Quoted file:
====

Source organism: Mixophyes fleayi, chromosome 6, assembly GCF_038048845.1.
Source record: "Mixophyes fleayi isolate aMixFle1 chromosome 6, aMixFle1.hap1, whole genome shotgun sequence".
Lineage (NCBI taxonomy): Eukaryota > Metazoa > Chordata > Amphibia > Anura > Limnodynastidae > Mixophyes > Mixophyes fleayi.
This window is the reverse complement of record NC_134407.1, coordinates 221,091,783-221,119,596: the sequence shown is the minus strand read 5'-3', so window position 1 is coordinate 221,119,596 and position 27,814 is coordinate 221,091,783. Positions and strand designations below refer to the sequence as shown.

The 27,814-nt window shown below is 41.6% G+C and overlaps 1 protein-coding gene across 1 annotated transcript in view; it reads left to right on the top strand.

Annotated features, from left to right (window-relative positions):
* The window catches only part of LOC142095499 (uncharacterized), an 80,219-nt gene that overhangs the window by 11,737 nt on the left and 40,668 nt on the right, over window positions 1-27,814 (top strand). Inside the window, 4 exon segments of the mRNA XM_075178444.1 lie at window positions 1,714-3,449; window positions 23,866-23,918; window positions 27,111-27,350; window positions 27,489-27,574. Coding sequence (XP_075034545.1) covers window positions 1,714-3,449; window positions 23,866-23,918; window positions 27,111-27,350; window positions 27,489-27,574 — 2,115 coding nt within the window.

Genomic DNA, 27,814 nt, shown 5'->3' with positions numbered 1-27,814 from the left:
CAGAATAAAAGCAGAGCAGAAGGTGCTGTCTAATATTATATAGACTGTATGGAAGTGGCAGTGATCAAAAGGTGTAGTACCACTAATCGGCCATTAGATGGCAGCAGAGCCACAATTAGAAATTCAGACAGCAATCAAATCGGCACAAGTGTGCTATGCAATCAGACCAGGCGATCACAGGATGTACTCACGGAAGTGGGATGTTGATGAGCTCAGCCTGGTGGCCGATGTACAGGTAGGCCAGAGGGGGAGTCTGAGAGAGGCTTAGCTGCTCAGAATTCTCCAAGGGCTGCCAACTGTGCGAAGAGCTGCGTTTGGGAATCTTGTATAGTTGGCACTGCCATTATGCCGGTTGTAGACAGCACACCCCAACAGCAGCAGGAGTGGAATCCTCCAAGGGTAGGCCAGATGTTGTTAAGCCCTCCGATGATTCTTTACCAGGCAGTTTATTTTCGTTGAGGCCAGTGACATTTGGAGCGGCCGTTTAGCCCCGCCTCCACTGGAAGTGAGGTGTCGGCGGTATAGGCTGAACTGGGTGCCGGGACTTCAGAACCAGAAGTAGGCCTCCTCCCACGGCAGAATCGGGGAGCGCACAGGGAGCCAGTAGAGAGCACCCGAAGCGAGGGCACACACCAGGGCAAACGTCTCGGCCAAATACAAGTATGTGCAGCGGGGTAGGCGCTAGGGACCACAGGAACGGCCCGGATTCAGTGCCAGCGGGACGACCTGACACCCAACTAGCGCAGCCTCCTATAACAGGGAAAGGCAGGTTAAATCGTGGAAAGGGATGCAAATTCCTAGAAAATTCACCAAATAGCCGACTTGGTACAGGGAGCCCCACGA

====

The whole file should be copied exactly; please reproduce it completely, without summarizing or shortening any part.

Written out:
Source organism: Mixophyes fleayi, chromosome 6, assembly GCF_038048845.1.
Source record: "Mixophyes fleayi isolate aMixFle1 chromosome 6, aMixFle1.hap1, whole genome shotgun sequence".
Lineage (NCBI taxonomy): Eukaryota > Metazoa > Chordata > Amphibia > Anura > Limnodynastidae > Mixophyes > Mixophyes fleayi.
This window is the reverse complement of record NC_134407.1, coordinates 221,091,783-221,119,596: the sequence shown is the minus strand read 5'-3', so window position 1 is coordinate 221,119,596 and position 27,814 is coordinate 221,091,783. Positions and strand designations below refer to the sequence as shown.

The 27,814-nt window shown below is 41.6% G+C and overlaps 1 protein-coding gene across 1 annotated transcript in view; it reads left to right on the top strand.

Annotated features, from left to right (window-relative positions):
* The window catches only part of LOC142095499 (uncharacterized), an 80,219-nt gene that overhangs the window by 11,737 nt on the left and 40,668 nt on the right, over window positions 1-27,814 (top strand). Inside the window, 4 exon segments of the mRNA XM_075178444.1 lie at window positions 1,714-3,449; window positions 23,866-23,918; window positions 27,111-27,350; window positions 27,489-27,574. Coding sequence (XP_075034545.1) covers window positions 1,714-3,449; window positions 23,866-23,918; window positions 27,111-27,350; window positions 27,489-27,574 — 2,115 coding nt within the window.

Genomic DNA, 27,814 nt, shown 5'->3' with positions numbered 1-27,814 from the left:
CAGAATAAAAGCAGAGCAGAAGGTGCTGTCTAATATTATATAGACTGTATGGAAGTGGCAGTGATCAAAAGGTGTAGTACCACTAATCGGCCATTAGATGGCAGCAGAGCCACAATTAGAAATTCAGACAGCAATCAAATCGGCACAAGTGTGCTATGCAATCAGACCAGGCGATCACAGGATGTACTCACGGAAGTGGGATGTTGATGAGCTCAGCCTGGTGGCCGATGTACAGGTAGGCCAGAGGGGGAGTCTGAGAGAGGCTTAGCTGCTCAGAATTCTCCAAGGGCTGCCAACTGTGCGAAGAGCTGCGTTTGGGAATCTTGTATAGTTGGCACTGCCATTATGCCGGTTGTAGACAGCACACCCCAACAGCAGCAGGAGTGGAATCCTCCAAGGGTAGGCCAGATGTTGTTAAGCCCTCCGATGATTCTTTACCAGGCAGTTTATTTTCGTTGAGGCCAGTGACATTTGGAGCGGCCGTTTAGCCCCGCCTCCACTGGAAGTGAGGTGTCGGCGGTATAGGCTGAACTGGGTGCCGGGACTTCAGAACCAGAAGTAGGCCTCCTCCCACGGCAGAATCGGGGAGCGCACAGGGAGCCAGTAGAGAGCACCCGAAGCGAGGGCACACACCAGGGCAAACGTCTCGGCCAAATACAAGTATGTGCAGCGGGGTAGGCGCTAGGGACCACAGGAACGGCCCGGATTCAGTGCCAGCGGGACGACCTGACACCCAACTAGCGCAGCCTCCTATAACAGGGAAAGGCAGGTTAAATCGTGGAAAGGGATGCAAATTCCTAGAAAATTCACCAAATAGCCGACTTGGTACAGGGAGCCCCACGA